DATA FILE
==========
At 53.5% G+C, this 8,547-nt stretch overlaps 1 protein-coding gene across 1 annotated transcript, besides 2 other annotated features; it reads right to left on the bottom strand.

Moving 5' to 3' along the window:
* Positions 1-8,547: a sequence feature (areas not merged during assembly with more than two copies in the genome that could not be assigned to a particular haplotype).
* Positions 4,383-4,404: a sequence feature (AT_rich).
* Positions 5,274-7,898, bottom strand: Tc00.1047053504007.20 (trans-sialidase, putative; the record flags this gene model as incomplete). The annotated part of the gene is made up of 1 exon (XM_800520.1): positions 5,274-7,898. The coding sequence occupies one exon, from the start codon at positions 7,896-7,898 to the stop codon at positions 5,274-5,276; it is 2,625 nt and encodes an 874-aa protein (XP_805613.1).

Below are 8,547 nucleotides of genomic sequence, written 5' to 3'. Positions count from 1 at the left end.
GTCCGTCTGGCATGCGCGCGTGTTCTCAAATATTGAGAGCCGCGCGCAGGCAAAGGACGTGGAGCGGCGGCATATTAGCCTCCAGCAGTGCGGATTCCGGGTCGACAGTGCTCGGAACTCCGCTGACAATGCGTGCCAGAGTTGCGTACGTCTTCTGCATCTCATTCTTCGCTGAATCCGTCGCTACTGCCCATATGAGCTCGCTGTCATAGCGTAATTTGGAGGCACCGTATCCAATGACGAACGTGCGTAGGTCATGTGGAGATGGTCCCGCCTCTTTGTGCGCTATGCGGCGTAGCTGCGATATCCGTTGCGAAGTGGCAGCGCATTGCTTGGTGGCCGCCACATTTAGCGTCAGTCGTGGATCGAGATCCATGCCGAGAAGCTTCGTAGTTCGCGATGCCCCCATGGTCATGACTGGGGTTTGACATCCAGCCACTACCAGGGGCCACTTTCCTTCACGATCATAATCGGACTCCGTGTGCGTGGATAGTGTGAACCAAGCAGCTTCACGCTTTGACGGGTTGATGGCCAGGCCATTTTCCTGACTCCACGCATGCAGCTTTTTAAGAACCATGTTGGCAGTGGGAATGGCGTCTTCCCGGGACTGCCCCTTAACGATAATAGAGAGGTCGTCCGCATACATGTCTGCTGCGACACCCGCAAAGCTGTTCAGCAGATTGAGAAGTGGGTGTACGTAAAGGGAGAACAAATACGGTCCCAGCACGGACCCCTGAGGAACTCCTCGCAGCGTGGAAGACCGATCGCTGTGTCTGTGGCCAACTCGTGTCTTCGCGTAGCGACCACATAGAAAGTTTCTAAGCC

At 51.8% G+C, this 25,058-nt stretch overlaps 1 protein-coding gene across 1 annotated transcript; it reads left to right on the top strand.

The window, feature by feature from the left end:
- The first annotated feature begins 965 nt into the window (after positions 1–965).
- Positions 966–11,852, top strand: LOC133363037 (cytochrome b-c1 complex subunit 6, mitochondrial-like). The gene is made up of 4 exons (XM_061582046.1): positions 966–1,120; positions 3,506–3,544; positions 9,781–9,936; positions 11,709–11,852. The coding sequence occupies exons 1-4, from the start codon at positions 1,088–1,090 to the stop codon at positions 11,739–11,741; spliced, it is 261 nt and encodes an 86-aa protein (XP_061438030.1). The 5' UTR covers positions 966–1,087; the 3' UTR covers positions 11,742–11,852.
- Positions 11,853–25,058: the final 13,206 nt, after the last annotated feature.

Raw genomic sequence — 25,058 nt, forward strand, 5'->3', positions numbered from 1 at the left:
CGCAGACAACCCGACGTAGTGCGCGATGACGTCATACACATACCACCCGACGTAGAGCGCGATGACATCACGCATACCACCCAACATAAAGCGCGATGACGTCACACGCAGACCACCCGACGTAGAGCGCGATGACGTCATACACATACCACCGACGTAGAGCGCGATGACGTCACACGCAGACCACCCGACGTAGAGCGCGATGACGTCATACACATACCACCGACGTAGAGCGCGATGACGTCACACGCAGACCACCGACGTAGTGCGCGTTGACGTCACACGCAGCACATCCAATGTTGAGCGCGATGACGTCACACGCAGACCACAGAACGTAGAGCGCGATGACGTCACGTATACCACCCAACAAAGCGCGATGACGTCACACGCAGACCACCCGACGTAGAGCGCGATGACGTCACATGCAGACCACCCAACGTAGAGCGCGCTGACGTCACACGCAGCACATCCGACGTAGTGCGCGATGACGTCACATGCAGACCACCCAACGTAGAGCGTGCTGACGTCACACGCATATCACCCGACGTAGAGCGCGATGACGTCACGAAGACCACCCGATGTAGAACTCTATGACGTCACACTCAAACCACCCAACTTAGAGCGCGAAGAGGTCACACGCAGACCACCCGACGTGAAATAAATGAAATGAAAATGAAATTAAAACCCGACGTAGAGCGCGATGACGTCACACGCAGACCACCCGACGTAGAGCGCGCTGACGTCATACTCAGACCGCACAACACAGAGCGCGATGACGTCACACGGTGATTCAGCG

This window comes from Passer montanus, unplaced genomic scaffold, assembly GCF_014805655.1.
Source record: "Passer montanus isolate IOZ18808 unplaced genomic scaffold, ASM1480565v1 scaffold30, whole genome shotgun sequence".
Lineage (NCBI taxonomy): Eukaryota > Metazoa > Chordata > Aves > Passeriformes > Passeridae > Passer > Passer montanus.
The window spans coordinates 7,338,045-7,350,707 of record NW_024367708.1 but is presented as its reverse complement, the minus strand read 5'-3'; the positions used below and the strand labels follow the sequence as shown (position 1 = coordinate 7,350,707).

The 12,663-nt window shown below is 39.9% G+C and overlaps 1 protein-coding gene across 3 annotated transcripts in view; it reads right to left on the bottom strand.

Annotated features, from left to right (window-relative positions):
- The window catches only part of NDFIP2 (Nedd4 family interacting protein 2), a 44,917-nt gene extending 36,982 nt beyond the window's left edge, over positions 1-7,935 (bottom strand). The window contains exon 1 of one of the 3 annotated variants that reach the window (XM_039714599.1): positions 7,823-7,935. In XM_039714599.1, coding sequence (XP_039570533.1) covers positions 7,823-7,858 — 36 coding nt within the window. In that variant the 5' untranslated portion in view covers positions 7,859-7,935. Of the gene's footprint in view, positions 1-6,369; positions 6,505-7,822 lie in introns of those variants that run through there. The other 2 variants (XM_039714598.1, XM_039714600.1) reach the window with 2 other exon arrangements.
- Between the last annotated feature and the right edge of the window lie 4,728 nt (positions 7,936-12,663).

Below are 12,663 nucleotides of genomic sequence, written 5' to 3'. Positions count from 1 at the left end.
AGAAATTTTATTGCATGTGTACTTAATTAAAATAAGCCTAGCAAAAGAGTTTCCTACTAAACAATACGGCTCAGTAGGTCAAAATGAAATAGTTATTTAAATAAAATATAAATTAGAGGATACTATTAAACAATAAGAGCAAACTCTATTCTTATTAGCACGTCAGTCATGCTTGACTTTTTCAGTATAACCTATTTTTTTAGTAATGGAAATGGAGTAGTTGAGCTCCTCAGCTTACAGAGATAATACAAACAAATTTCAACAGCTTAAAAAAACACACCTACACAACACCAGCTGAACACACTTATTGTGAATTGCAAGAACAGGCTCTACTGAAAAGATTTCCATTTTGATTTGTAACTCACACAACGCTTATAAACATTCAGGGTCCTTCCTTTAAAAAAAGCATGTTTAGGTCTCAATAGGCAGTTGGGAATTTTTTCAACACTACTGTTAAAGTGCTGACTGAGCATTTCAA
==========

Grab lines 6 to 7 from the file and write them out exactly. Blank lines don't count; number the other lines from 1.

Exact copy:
Below are 8,547 nucleotides of genomic sequence, written 5' to 3'. Positions count from 1 at the left end.
GTCCGTCTGGCATGCGCGCGTGTTCTCAAATATTGAGAGCCGCGCGCAGGCAAAGGACGTGGAGCGGCGGCATATTAGCCTCCAGCAGTGCGGATTCCGGGTCGACAGTGCTCGGAACTCCGCTGACAATGCGTGCCAGAGTTGCGTACGTCTTCTGCATCTCATTCTTCGCTGAATCCGTCGCTACTGCCCATATGAGCTCGCTGTCATAGCGTAATTTGGAGGCACCGTATCCAATGACGAACGTGCGTAGGTCATGTGGAGATGGTCCCGCCTCTTTGTGCGCTATGCGGCGTAGCTGCGATATCCGTTGCGAAGTGGCAGCGCATTGCTTGGTGGCCGCCACATTTAGCGTCAGTCGTGGATCGAGATCCATGCCGAGAAGCTTCGTAGTTCGCGATGCCCCCATGGTCATGACTGGGGTTTGACATCCAGCCACTACCAGGGGCCACTTTCCTTCACGATCATAATCGGACTCCGTGTGCGTGGATAGTGTGAACCAAGCAGCTTCACGCTTTGACGGGTTGATGGCCAGGCCATTTTCCTGACTCCACGCATGCAGCTTTTTAAGAACCATGTTGGCAGTGGGAATGGCGTCTTCCCGGGACTGCCCCTTAACGATAATAGAGAGGTCGTCCGCATACATGTCTGCTGCGACACCCGCAAAGCTGTTCAGCAGATTGAGAAGTGGGTGTACGTAAAGGGAGAACAAATACGGTCCCAGCACGGACCCCTGAGGAACTCCTCGCAGCGTGGAAGACCGATCGCTGTGTCTGTGGCCAACTCGTGTCTTCGCGTAGCGACCACATAGAAAGTTTCTAAGCC